kids with a healthy body weight tend to feel happier and are fitter in their later life. Their risk of developing lifestyle diseases is also considerably lower as compared to kids who are overweight. Excessive body weight during childhood can expose your child to a host of health issues. Not only does it meddle with the development but can also trigger bullying and low self-esteem. It is extremely important to make your little one understand the importance of a balanced diet. As children learn a great deal form their parents, you will have to practice healthy habits to encourage you child following your footsteps.
There are many ways through which you can ensure a healthy lifestyle for your child. Make sure that your little one gets a balanced meal with all possible macro and micronutrients. Cut down on television, video games and screen time; encourage outdoor activity. Make sure that your child takes proper sleep and doesn't overeat. Spend quality time with your child and be sensitive toward his/her emotional health.
In a recently published study, experts from King's College London link childhood obesity with development of Type-2 diabetes in later life. "A child with obesity faces a four-fold greater risk of being diagnosed with diabetes by the age of 25, than their counterparts who have normal weight," lead author Ali Abbasi, King's College London.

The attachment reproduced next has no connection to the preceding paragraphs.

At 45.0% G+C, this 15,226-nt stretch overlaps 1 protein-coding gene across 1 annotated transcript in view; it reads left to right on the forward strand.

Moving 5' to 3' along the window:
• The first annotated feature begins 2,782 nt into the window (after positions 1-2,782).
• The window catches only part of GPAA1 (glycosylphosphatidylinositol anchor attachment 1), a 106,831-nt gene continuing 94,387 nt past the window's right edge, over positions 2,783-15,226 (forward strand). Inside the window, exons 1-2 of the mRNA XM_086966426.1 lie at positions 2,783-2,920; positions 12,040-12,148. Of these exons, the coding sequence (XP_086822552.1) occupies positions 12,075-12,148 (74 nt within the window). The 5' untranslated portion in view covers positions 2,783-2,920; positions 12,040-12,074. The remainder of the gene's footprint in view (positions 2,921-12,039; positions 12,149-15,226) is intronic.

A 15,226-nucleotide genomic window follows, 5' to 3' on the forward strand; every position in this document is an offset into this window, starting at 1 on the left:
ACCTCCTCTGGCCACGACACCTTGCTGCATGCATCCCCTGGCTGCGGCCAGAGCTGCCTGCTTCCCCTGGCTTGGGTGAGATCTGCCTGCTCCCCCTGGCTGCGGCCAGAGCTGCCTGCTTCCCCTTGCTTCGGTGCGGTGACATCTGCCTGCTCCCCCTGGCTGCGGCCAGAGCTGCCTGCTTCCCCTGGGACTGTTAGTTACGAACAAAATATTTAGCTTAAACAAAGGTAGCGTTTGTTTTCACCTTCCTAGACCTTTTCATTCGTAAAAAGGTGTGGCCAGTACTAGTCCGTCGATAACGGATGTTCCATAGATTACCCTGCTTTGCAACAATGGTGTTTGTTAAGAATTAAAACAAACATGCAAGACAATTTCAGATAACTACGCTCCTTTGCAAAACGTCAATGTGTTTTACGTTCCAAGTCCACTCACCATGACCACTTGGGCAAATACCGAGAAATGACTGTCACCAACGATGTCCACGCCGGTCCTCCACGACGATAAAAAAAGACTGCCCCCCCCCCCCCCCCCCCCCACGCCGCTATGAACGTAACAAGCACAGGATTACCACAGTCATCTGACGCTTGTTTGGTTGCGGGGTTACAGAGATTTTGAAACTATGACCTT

For the study, the team examined BMI measurements, diabetes diagnosis records, and other relevant data for 369,362 children between the ages of 2 and 15. Criteria to determine obesity in this study was dependent on the child's age - obesity was classified as having a BMI in the top five per cent of the population for their age, as measured by a 1990 study of British children.
Nearly 654 children and teenagers were diagnosed with Type-2 diabetes between 1994 and 2013. In addition, the researchers found that the rate of children developing Type-2 diabetes increased from an average of six new cases per 100,000 children each year between 1994 and 1998, to an
Researchers also found that 1,318 children were diagnosed with Type-1 diabetes during the same period. As expected, they found no association between obesity and the incidence of Type-1 diabetes, which is linked to an underlying autoimmune disorder.
The study was published in the Journal of the Endocrine Society,
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